Searching over 5,500,000 cases.

Buy This Entire Record For $7.95

Official citation and/or docket number and footnotes (if any) for this case available with purchase.

Learn more about what you receive with purchase of this case.


United States District Court, W.D. New York

June 20, 2005.


The opinion of the court was delivered by: DAVID LARIMER, Chief Judge, District


Plaintiff, William D. Nichiporuk, commenced this action under 42 U.S.C. § 1983, alleging that his due process rights were violated in connection with the termination of his employment with the Palmyra-Macedon Central School District ("the District"). On the same day that he filed the complaint, plaintiff also filed a motion for a preliminary injunction. Plaintiff contends that because of his loss of employment, he has insufficient funds to provide for himself or his family. In particular, plaintiff alleges that he is unable to pay his legal fees in connection with an ongoing criminal prosecution against him.*fn1 He asks the Court to order the defendant Board of Education of the District to reinstate him immediately with full pay, back pay and benefits. I find that plaintiff has not made a sufficient showing to warrant the issuance of a preliminary injunction. "To obtain a preliminary injunction the moving party must show, first, irreparable injury, and, second, either (a) likelihood of success on the merits, or (b) sufficiently serious questions going to the merits and a balance of hardships decidedly tipped in the movant's favor." Green Party of New York State v. New York State Bd. of Elections, 389 F.3d 411, 418 (2d Cir. 2004). "The showing of irreparable harm is perhaps the single most important prerequisite for the issuance of a preliminary injunction, and the moving party must show that injury is likely before the other requirements for an injunction will be considered." Kamerling v. Massanari, 295 F.3d 206, 214 (2d Cir. 2002) (citations and quotes omitted). "To establish irreparable harm, a party seeking preliminary injunctive relief must show that there is a continuing harm which cannot be adequately redressed by final relief on the merits and for which money damages cannot provide adequate compensation. And, irreparable harm must be shown to be actual and imminent, not remote or speculative." Id.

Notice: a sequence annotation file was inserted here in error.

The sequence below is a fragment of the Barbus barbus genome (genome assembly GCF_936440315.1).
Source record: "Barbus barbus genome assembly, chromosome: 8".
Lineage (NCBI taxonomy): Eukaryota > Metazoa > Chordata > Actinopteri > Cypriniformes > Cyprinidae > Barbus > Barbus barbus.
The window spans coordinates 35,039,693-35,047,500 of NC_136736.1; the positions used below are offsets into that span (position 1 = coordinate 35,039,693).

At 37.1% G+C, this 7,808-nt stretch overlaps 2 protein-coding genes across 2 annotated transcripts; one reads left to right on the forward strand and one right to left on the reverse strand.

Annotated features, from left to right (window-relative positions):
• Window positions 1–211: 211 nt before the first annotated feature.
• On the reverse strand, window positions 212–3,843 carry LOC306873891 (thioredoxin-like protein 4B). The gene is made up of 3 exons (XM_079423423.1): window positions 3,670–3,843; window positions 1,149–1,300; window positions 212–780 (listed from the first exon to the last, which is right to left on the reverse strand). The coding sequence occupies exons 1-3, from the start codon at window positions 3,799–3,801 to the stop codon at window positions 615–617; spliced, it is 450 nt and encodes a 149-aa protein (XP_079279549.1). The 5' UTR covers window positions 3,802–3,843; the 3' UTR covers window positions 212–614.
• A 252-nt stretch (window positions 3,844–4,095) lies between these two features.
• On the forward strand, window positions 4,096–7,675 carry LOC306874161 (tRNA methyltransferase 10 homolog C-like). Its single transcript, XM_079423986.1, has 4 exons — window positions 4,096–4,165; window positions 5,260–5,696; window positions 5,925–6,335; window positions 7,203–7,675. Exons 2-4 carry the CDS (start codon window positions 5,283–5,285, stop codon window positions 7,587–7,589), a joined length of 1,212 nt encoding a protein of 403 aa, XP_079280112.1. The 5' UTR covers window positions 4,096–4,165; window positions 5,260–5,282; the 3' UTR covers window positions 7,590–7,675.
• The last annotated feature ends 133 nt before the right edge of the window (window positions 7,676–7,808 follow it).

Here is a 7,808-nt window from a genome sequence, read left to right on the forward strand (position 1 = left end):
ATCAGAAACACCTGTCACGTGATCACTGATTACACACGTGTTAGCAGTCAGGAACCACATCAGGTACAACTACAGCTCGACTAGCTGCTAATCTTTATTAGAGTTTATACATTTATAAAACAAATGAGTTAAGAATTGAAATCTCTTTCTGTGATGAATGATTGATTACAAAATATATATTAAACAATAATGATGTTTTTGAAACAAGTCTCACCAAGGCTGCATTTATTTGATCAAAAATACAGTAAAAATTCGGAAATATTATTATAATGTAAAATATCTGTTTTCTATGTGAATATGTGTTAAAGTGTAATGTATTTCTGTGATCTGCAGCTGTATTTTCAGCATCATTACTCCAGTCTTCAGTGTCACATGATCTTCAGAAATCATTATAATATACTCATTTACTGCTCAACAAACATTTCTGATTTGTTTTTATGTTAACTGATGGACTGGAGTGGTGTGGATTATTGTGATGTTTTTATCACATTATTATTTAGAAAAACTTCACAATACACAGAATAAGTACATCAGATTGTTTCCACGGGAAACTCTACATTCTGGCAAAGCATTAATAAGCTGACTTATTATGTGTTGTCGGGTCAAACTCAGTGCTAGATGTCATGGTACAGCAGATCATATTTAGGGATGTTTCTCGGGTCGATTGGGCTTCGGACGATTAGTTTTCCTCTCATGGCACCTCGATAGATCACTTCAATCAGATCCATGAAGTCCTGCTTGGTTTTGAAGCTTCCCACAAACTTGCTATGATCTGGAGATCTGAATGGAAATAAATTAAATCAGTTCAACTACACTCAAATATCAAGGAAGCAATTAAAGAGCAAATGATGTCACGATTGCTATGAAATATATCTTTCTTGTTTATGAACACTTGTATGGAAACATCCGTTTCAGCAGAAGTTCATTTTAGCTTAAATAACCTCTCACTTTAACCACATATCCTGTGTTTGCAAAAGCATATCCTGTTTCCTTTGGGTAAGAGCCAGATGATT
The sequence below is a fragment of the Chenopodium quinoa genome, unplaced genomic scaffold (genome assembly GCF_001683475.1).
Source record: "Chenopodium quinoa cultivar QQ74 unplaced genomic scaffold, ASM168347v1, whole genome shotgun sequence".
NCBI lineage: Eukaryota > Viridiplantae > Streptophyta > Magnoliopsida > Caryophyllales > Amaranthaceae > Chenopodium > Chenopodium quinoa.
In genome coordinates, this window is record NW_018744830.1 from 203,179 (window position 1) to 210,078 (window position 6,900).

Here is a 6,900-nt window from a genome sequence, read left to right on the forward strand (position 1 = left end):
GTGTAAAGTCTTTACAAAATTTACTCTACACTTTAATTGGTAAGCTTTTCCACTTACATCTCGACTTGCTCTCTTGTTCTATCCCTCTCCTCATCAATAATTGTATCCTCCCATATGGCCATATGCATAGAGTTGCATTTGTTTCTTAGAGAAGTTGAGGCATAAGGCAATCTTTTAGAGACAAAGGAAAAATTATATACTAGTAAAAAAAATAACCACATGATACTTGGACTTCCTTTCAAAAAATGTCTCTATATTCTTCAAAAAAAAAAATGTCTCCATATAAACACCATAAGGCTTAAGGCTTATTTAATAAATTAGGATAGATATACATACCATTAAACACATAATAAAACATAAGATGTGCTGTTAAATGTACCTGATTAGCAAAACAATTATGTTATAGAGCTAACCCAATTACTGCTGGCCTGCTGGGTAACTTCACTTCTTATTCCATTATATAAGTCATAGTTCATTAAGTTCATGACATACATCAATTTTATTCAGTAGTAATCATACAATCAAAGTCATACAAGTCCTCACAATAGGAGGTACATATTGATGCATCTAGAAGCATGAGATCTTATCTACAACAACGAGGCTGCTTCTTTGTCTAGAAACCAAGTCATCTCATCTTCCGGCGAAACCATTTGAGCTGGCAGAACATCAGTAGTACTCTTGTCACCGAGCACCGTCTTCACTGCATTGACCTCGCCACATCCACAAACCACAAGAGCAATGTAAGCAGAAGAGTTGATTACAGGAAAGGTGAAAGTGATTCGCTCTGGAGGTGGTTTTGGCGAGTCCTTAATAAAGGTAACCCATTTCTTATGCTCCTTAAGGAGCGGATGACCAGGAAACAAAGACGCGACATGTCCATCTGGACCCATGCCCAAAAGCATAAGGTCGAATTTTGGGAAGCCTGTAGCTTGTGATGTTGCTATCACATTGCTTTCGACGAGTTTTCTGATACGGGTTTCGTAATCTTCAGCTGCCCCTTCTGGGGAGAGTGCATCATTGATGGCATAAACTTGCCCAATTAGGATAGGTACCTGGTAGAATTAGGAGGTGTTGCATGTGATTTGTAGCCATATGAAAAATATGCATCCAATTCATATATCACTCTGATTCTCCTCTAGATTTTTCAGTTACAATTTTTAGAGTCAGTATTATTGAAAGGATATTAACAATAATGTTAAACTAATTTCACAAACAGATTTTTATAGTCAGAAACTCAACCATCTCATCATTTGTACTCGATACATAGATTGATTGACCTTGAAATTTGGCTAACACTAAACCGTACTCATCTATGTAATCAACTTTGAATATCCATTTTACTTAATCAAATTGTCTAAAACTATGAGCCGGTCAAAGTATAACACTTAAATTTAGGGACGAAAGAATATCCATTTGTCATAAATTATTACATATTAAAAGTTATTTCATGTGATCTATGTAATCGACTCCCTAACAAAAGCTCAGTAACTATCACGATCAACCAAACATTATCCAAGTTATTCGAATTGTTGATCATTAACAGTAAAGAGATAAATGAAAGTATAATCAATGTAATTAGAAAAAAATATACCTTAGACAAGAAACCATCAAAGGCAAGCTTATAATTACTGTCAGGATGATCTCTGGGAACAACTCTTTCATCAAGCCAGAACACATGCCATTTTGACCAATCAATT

The injuries that plaintiff alleges do not constitute "irreparable harm" under these standards. The real injury here is simply plaintiff's loss of wages, which would be compensable by damages should plaintiff prevail in this action. That various difficulties — such as an inability to pay one's attorney — might crop up when a person loses his job does not make the loss of income from that job "irreparable." If it were otherwise, virtually every plaintiff who claims to have been wrongfully discharged could seek injunctive relief. See Guitard v. United States Sec'y of Navy, 967 F.2d 737, 742 (2d Cir. 1992) (stating that "the injuries that generally attend a discharge from employment — loss of reputation, loss of income and difficulty in finding other employment — do not constitute the irreparable harm necessary to obtain a preliminary injunction") (citing Sampson v. Murray, 415 U.S. 61, 89-92 (1974)); see also Bedrossian v. Northwestern Memorial Hosp., ___ F.3d ___, 2005 WL 1274287, at *5 (7th Cir. 2005) (physician who alleged that defendant hospital terminated his employment in violation of certain federal statutes was not entitled to preliminary injunction barring hospital from firing him; lost income, damaged reputation, and inability to find another job were not irreparable harm).


  Plaintiff's motion for a preliminary injunction (Dkt. #2) is denied.


Buy This Entire Record For $7.95

Official citation and/or docket number and footnotes (if any) for this case available with purchase.

Learn more about what you receive with purchase of this case.